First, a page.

Breach of Contract
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Dealing with a situation involving breach of contract can be daunting for employees – who may fear they could lose their job, or be penalised in some way, if they complain to their employer about a breach of their contract of employment.

Section 1 of Employment Rights Act 1996 provides that an employer shall give a written statement of particulars to the employee not later than two months after beginning of the employment.

Terms of an employment contract may be set out in writing – or may be implied or included in materials, such as a job description, job advertisement, or in-house job guidelines.

An employment contract might cover any aspect of a job, from the location an employee works at – to holidays, sick pay and any training needed and agreed to.

It is very important that both the employee and their employer understand and agree the terms of the contract.

It is also important to understand that there may be terms implied regarding the contract, even though they are not expressly stated – for example, a duty of trust between employer and employee.

If a dispute arises between an employee and their employer, the contract will usually be the initial focus in any discussions or mediation and the following will be considered:If a dispute arises between an employee and their employer, the contract will usually be the initial focus in any discussions or mediation and the following will be considered:

• Formation of the contract

• Terms of the contract (including implied terms)

• Changes to contractual terms

• Remedies for breach of contract.

Terms of a contract implied rather than stated in writing might include:

• Obedience

• Fidelity

• Working with due diligence and care

• Mutual trust and confidence

• Health and safety

• Redress for grievance

Initially, it is a good idea to try and address any issues with an employer directly before deciding to take legal action and make a claim for breach of contract.

An employee can raise the matter with a line manager – or write to a more senior member of staff such as a director. Approaching a Trade Union representative or staff association at work is also another way to tackle a breach of contract issue.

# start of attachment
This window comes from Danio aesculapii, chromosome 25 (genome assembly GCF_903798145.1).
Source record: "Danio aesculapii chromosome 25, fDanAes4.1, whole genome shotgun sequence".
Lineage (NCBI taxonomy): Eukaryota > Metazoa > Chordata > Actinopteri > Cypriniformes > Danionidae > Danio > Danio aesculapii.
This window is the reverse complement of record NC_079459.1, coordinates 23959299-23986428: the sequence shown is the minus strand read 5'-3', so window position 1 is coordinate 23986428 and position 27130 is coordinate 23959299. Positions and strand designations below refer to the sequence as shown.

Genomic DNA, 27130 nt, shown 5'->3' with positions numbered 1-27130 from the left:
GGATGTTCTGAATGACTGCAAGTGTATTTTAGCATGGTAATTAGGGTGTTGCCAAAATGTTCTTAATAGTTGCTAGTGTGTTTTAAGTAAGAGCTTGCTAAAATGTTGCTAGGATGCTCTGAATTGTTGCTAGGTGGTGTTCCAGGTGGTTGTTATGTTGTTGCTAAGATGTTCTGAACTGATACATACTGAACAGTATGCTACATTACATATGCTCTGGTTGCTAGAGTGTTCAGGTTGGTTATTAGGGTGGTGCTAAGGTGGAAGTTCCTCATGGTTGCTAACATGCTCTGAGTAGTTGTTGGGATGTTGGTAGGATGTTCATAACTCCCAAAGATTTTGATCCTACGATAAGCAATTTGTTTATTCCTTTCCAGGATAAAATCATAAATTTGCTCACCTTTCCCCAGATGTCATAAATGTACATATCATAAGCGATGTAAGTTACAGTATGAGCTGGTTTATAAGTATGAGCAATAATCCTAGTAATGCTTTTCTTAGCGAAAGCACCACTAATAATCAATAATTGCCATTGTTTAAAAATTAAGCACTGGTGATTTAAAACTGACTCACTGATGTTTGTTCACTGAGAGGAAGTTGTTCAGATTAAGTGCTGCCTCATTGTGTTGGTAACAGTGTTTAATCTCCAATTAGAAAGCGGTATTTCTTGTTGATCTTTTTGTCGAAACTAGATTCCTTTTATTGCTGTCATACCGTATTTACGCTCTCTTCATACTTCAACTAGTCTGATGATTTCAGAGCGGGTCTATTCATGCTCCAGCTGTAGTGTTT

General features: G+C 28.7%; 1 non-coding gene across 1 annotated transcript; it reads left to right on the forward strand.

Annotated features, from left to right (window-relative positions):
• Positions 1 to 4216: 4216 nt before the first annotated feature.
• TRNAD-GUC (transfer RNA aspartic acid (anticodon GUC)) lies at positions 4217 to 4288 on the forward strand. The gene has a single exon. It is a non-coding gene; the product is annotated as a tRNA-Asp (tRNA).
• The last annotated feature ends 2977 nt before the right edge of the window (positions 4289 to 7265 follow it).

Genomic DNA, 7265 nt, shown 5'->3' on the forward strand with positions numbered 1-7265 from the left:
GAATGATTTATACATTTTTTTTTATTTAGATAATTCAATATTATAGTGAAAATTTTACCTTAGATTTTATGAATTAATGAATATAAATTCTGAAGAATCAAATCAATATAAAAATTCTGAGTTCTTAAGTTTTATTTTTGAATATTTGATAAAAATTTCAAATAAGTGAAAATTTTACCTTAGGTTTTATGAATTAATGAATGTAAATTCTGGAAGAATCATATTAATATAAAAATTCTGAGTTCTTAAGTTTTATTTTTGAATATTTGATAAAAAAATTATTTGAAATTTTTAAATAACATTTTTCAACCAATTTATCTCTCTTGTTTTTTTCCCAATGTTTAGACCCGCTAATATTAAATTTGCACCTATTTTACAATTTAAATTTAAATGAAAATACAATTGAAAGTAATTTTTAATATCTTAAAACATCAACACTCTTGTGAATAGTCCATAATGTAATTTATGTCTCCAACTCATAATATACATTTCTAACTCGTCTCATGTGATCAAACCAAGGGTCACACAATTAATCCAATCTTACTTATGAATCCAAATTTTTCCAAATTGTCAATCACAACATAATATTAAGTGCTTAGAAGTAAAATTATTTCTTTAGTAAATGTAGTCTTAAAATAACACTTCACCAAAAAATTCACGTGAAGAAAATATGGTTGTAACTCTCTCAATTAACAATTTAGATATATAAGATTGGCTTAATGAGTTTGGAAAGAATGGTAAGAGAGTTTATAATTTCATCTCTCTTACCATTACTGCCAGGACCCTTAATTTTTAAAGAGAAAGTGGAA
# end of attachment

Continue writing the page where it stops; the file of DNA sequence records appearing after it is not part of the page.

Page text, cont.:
A matter can also be referred to mediation or an Employment Tribunal if it is not possible to settle the matter directly with an employer.

Workers and employees are entitled to receive the same pay as a colleague doing the same job or work of equivalent value.

This means that men and women doing the same work should be paid equally.

The principle of equal pay was introduced under the Equal Pay Act 1970 and is part of sex discrimination laws. However, there can be many instances where workers are not paid the same amount for work of equivalent value – or where women may receive a lower wage because of factors such as maternity leave or part-time work as a result of childcare responsibilities.

The provisions on equal pay and sex discrimination contained in the Equality Act 2010 were intended to ensure that pay and other terms of employment were non-discriminatory and without any bias, including sex discrimination.

Under the Equality Act, any discrimination with regards to equal pay can be challenged – including discrimination on the grounds of age, race, religion, sexual orientation, or any other discrimination made unlawful by the Equality Act.

Equal pay for men and women is also implied in employment contracts as a result of the Act – and equal pay claims may also involve human rights legislation.

In any claim, it is likely that an employer will have to explain the reasons for not paying employees equal pay.

A comparison will be made with an employee of the opposite sex who does the same job – known as the comparator – which the claimant (ie the person making an equal pay claim) will have to name.

A claim for equal pay will involve proving that the claimant does the same or a job of equivalent value as the comparator – contracts will be compared, as well as factors such as bonus payments or subsidised travel.

Our employment lawyers act on behalf of claimants and respondents in all Employment Tribunal related matters, including equal pay claims.

We can also represent all types of employers, both large and small in defending equal pay claims – as well as representing individual employees and collective employees in matters relating to the Employment Rights Act 1996, Equal Pay Act 1970 and the Equality Act 2010.

Service Fees

We operate a transparent fee scale – and can offer a range of competitively priced funding options for claimants and respondents:


Damage based fee.

Contingency fee.

Fixed fees (for specific tasks)

Insurance funded cases.

Some cases can also be funded with Home Contents Insurance or Contents/Buildings Insurance, which has additional Employment Protection Cover. We will advise on the best funding option at the initial client meeting.

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